Definition of germane in English:

germane

adjective

  • Relevant to a subject under consideration.

    ‘that is not germane to our theme’
    • ‘I think they're germane and they help explain what's going on here.’
    • ‘It is therefore necessary that certain points germane to the subject be discussed in detail.’
    • ‘We, on the other hand, believe that the comparison is highly germane.’
    • ‘Frankly, they backed into their mollusc caves round about May and emerge only when I manage to procure a germane species of earth worm from my back yard.’
    • ‘It deals with a subject inherently germane to every military officer, no matter the service.’
    • ‘A number of determinants were considered germane in the selection of mediation for commercial disputes.’
    • ‘It takes its data from the 2001 Census; and you can find the germane data here.’
    • ‘At this stage, however, the more germane question is what consumers will actually do with the incremental cash.’
    • ‘It is germane to consider what observations might actually require, or provide support for, this scenario.’
    • ‘It would have been more germane to ask, How do we know he's not still there?’
    • ‘As I explained in my last e-mail the first e-mail exchange we had is no longer germane.’
    • ‘If the health service is to make progress towards such a goal, a number of considerations are germane.’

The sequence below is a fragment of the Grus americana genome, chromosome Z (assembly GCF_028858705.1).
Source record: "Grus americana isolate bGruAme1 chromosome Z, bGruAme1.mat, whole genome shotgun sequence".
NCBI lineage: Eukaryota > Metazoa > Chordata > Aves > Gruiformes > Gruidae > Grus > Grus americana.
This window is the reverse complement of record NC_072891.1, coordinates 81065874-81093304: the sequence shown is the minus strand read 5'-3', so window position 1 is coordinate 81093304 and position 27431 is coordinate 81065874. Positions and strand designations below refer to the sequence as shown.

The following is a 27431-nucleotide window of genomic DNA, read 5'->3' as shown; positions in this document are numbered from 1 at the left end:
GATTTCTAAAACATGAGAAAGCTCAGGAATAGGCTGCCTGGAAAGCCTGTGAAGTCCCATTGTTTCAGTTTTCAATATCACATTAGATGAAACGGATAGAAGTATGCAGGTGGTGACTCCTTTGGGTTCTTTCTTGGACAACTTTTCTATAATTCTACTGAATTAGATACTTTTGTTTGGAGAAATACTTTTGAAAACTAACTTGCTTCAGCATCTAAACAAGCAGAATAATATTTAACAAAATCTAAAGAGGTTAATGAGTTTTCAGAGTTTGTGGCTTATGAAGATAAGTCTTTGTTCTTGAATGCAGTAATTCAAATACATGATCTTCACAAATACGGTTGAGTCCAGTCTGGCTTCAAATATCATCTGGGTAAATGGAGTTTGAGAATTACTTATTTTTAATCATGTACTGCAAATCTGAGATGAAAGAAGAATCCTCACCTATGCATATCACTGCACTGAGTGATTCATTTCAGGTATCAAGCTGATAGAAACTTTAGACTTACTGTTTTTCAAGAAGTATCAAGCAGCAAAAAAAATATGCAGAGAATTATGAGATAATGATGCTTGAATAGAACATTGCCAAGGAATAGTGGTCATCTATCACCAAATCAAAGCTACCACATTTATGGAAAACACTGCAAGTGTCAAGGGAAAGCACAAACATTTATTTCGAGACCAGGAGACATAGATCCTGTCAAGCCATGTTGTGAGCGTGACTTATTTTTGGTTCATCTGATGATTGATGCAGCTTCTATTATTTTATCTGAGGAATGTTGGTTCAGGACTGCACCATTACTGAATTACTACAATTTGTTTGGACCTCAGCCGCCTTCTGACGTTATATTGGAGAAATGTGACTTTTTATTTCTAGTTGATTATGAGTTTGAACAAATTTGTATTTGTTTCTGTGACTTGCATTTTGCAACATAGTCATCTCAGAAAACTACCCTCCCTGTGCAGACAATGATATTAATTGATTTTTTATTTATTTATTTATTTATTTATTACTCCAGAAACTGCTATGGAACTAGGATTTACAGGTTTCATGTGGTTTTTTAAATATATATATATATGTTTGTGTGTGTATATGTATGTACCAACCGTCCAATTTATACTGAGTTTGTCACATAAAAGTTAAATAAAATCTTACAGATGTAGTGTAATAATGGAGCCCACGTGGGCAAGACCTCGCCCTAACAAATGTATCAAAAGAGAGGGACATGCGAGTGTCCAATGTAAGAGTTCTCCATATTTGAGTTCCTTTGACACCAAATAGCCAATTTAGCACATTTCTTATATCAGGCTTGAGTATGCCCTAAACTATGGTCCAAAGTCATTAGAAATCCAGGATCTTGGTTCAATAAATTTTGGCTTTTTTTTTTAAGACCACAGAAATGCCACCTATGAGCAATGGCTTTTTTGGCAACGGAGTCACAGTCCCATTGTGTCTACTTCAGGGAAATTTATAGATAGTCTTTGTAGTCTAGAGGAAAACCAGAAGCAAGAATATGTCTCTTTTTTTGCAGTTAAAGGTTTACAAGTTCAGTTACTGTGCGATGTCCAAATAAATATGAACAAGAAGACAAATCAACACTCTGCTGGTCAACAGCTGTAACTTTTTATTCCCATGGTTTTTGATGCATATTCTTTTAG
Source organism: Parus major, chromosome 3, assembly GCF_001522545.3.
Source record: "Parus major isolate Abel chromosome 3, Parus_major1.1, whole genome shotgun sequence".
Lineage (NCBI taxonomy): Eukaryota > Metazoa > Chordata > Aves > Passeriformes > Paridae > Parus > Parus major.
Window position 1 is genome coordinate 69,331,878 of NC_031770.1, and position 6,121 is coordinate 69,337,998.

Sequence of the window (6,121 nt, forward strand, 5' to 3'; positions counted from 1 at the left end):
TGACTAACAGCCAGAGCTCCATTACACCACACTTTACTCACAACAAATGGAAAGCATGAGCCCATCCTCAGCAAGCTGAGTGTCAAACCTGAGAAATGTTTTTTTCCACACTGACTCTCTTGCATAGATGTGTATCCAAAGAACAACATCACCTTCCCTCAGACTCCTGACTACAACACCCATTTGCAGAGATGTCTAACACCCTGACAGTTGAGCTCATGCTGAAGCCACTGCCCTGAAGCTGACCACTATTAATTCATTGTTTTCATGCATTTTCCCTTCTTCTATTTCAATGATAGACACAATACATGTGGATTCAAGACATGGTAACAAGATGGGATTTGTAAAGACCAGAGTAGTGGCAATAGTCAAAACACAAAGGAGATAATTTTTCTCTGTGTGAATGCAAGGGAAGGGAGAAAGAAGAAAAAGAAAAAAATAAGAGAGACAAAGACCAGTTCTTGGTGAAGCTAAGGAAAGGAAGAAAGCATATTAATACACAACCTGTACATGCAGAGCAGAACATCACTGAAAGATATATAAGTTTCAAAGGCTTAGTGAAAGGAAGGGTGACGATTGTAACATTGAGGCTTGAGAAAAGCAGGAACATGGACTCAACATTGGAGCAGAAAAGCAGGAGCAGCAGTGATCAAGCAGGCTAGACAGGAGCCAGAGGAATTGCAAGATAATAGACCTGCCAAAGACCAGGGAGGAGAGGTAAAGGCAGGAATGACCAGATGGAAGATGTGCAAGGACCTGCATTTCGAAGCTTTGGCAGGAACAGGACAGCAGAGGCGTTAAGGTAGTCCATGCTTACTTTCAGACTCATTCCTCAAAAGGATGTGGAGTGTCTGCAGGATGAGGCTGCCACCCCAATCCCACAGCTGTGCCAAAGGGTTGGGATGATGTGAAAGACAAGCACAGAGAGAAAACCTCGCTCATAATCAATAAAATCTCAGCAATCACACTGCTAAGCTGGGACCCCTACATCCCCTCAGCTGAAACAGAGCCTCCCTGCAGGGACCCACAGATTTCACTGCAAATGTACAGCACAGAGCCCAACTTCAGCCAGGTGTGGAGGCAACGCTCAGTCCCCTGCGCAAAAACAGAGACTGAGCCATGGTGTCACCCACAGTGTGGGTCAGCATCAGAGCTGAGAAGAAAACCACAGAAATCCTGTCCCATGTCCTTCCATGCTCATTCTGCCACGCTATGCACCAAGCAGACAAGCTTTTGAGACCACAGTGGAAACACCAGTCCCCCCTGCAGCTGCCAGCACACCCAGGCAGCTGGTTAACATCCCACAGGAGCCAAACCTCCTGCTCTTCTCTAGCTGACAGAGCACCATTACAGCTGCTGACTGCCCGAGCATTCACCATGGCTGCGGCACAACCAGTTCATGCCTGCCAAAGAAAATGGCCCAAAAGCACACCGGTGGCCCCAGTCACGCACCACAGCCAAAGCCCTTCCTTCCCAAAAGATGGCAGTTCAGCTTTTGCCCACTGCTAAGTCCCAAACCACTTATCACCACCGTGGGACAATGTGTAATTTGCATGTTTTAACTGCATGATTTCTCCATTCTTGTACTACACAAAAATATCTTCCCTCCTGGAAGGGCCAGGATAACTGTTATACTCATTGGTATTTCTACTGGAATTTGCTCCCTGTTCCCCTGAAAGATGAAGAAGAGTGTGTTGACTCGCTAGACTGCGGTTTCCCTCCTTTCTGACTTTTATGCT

• ‘The concept seems very germane to the original post and is explained succinctly.’
    • ‘It may not be one that's germane to the story but it will get the subject talking freely - and that's a detour well worth taking.’
    • ‘Professor Crout delivered his remarks, which were certainly germane to the subject.’
    • ‘Unfortunately, many of the most interesting and germane points appear in the endnotes.’
    • ‘The show reads as a who's who of the contemporary South African art family with germane examples selected from dozens of possibilities.’
    • ‘A lot of that's just an assessment of his general medical condition and not necessarily germane to the melanoma itself.’
    • ‘If that be so, the material contained in the affidavit is material which would be germane to the question whether the Court would or would not adopt that course.’
    • ‘This is a highly germane consideration for an economy on the threshold of emerging market style debt trap dynamics.’
    relevant, pertinent, applicable, apposite, material
    apropos, to the point, to the purpose, admissible
    appropriate, apt, fitting, suitable, suited, proper, felicitous
    connected, related, linked, akin, allied, analogous
    ad rem
    appurtenant
    View synonyms

Origin

Early 17th century: variant of german, with which it was synonymous from Middle English. The current sense has arisen from a usage in Shakespeare's Hamlet.

Pronunciation:

germane

/jərˈmān/